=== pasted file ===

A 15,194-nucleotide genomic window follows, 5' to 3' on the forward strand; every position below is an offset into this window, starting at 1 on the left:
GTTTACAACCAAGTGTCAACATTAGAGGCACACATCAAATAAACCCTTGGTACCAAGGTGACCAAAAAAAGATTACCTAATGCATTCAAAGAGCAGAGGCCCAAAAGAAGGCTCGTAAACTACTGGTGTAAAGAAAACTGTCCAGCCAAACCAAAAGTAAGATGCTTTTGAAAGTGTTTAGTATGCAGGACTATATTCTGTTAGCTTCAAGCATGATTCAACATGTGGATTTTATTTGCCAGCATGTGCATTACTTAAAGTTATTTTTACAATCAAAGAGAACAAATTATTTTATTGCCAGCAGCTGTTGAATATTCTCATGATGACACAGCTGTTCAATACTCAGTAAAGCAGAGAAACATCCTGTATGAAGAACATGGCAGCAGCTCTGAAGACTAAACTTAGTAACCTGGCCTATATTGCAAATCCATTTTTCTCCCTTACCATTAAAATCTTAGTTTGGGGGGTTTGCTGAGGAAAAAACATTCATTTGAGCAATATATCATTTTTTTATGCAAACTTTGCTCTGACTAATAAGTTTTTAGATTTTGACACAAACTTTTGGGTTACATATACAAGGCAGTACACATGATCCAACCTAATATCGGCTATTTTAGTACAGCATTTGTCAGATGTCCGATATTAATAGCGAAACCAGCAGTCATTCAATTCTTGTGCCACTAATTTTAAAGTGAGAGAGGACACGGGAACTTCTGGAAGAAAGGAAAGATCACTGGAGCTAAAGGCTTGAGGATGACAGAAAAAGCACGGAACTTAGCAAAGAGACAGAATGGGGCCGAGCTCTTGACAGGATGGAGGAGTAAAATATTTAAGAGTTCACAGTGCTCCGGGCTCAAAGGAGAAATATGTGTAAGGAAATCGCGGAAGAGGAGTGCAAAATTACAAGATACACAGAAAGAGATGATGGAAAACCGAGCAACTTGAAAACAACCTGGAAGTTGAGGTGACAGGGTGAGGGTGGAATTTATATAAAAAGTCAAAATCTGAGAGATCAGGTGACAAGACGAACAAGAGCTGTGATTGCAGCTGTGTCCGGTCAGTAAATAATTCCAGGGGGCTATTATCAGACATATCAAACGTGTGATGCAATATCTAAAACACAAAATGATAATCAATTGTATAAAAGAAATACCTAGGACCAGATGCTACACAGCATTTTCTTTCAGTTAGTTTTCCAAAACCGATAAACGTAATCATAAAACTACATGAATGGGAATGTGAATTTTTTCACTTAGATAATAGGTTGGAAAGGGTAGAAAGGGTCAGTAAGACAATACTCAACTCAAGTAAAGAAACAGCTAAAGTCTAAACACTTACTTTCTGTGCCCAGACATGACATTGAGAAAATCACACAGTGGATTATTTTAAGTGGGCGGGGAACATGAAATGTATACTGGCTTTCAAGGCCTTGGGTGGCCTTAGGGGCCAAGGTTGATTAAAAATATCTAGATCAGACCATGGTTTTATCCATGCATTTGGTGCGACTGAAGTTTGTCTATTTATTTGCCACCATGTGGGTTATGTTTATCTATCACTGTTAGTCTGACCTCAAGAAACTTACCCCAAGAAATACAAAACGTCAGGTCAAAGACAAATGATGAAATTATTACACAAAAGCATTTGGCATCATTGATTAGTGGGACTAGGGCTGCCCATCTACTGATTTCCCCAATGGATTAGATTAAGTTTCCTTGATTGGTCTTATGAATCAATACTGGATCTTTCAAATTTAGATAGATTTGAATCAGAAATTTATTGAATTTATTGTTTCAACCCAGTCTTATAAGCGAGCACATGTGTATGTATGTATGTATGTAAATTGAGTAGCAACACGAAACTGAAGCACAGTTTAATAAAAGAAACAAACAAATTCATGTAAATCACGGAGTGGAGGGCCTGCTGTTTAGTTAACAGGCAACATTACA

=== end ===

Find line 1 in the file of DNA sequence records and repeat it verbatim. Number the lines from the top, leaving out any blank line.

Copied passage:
A 15,194-nucleotide genomic window follows, 5' to 3' on the forward strand; every position below is an offset into this window, starting at 1 on the left: